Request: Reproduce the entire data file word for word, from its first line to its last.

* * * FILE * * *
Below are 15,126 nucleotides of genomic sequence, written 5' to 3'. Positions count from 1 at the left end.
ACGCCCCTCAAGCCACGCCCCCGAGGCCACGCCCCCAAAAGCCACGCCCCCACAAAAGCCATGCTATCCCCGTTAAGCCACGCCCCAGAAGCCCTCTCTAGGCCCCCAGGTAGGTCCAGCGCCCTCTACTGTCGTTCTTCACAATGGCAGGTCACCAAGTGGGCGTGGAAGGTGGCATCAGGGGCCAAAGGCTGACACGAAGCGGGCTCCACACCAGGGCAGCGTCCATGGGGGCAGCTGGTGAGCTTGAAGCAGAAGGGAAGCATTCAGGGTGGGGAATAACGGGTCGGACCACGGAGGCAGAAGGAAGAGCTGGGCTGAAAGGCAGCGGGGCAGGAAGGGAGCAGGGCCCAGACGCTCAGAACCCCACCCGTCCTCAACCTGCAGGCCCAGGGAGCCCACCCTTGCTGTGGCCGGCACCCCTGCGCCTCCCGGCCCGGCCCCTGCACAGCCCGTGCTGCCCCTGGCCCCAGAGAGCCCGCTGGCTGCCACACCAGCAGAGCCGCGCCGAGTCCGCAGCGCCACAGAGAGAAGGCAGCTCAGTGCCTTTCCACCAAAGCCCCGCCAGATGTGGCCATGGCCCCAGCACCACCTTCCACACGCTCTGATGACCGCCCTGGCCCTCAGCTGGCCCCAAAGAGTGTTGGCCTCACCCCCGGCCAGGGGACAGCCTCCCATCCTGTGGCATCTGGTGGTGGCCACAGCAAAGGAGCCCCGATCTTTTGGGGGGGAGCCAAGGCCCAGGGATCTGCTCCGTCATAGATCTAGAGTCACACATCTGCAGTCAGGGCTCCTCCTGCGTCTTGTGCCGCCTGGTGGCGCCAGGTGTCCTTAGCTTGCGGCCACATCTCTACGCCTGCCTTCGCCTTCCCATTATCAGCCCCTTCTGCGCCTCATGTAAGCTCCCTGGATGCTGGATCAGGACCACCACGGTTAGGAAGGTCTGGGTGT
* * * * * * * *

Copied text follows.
Below are 15,126 nucleotides of genomic sequence, written 5' to 3'. Positions count from 1 at the left end.
ACGCCCCTCAAGCCACGCCCCCGAGGCCACGCCCCCAAAAGCCACGCCCCCACAAAAGCCATGCTATCCCCGTTAAGCCACGCCCCAGAAGCCCTCTCTAGGCCCCCAGGTAGGTCCAGCGCCCTCTACTGTCGTTCTTCACAATGGCAGGTCACCAAGTGGGCGTGGAAGGTGGCATCAGGGGCCAAAGGCTGACACGAAGCGGGCTCCACACCAGGGCAGCGTCCATGGGGGCAGCTGGTGAGCTTGAAGCAGAAGGGAAGCATTCAGGGTGGGGAATAACGGGTCGGACCACGGAGGCAGAAGGAAGAGCTGGGCTGAAAGGCAGCGGGGCAGGAAGGGAGCAGGGCCCAGACGCTCAGAACCCCACCCGTCCTCAACCTGCAGGCCCAGGGAGCCCACCCTTGCTGTGGCCGGCACCCCTGCGCCTCCCGGCCCGGCCCCTGCACAGCCCGTGCTGCCCCTGGCCCCAGAGAGCCCGCTGGCTGCCACACCAGCAGAGCCGCGCCGAGTCCGCAGCGCCACAGAGAGAAGGCAGCTCAGTGCCTTTCCACCAAAGCCCCGCCAGATGTGGCCATGGCCCCAGCACCACCTTCCACACGCTCTGATGACCGCCCTGGCCCTCAGCTGGCCCCAAAGAGTGTTGGCCTCACCCCCGGCCAGGGGACAGCCTCCCATCCTGTGGCATCTGGTGGTGGCCACAGCAAAGGAGCCCCGATCTTTTGGGGGGGAGCCAAGGCCCAGGGATCTGCTCCGTCATAGATCTAGAGTCACACATCTGCAGTCAGGGCTCCTCCTGCGTCTTGTGCCGCCTGGTGGCGCCAGGTGTCCTTAGCTTGCGGCCACATCTCTACGCCTGCCTTCGCCTTCCCATTATCAGCCCCTTCTGCGCCTCATGTAAGCTCCCTGGATGCTGGATCAGGACCACCACGGTTAGGAAGGTCTGGGTGT